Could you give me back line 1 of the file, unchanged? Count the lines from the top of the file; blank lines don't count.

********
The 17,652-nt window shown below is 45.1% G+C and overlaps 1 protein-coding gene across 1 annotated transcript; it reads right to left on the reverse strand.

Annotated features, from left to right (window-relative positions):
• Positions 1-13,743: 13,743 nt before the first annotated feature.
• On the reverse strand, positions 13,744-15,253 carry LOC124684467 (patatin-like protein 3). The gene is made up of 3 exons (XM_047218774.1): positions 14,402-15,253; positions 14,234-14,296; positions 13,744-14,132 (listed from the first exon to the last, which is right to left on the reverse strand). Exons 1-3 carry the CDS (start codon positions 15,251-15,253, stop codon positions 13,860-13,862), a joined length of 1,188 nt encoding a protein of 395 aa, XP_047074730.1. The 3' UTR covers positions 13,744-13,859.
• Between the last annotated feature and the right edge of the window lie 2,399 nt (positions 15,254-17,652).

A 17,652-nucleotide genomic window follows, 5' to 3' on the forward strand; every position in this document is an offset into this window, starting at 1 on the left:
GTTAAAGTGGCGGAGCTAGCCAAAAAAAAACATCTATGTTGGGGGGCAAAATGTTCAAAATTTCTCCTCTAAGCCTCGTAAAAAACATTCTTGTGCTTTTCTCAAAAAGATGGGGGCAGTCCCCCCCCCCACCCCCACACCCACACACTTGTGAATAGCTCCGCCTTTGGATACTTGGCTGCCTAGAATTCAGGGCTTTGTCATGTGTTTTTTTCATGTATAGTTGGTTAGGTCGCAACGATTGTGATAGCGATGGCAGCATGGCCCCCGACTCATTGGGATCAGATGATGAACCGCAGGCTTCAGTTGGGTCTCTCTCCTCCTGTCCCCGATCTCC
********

The 17,652-nt window shown below is 45.1% G+C and overlaps 1 protein-coding gene across 1 annotated transcript; it reads right to left on the reverse strand.